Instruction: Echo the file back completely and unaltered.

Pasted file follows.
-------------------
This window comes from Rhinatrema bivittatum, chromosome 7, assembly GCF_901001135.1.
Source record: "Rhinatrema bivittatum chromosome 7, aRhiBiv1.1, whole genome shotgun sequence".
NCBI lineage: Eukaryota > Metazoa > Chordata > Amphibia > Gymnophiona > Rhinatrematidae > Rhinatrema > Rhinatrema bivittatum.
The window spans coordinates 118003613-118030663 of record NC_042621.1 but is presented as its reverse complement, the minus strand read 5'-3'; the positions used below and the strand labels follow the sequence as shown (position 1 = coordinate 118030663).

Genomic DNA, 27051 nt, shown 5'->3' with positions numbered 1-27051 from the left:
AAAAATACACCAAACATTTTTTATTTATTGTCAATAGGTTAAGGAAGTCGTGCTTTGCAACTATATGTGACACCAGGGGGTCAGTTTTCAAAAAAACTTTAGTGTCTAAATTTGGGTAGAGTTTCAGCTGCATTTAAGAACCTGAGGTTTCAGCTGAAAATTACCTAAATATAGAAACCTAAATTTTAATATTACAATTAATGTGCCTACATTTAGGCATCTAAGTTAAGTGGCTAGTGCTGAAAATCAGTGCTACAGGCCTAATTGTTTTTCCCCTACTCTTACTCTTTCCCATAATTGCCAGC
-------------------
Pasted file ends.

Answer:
This window comes from Rhinatrema bivittatum, chromosome 7, assembly GCF_901001135.1.
Source record: "Rhinatrema bivittatum chromosome 7, aRhiBiv1.1, whole genome shotgun sequence".
NCBI lineage: Eukaryota > Metazoa > Chordata > Amphibia > Gymnophiona > Rhinatrematidae > Rhinatrema > Rhinatrema bivittatum.
The window spans coordinates 118003613-118030663 of record NC_042621.1 but is presented as its reverse complement, the minus strand read 5'-3'; the positions used below and the strand labels follow the sequence as shown (position 1 = coordinate 118030663).

Genomic DNA, 27051 nt, shown 5'->3' with positions numbered 1-27051 from the left:
AAAAATACACCAAACATTTTTTATTTATTGTCAATAGGTTAAGGAAGTCGTGCTTTGCAACTATATGTGACACCAGGGGGTCAGTTTTCAAAAAAACTTTAGTGTCTAAATTTGGGTAGAGTTTCAGCTGCATTTAAGAACCTGAGGTTTCAGCTGAAAATTACCTAAATATAGAAACCTAAATTTTAATATTACAATTAATGTGCCTACATTTAGGCATCTAAGTTAAGTGGCTAGTGCTGAAAATCAGTGCTACAGGCCTAATTGTTTTTCCCCTACTCTTACTCTTTCCCATAATTGCCAGC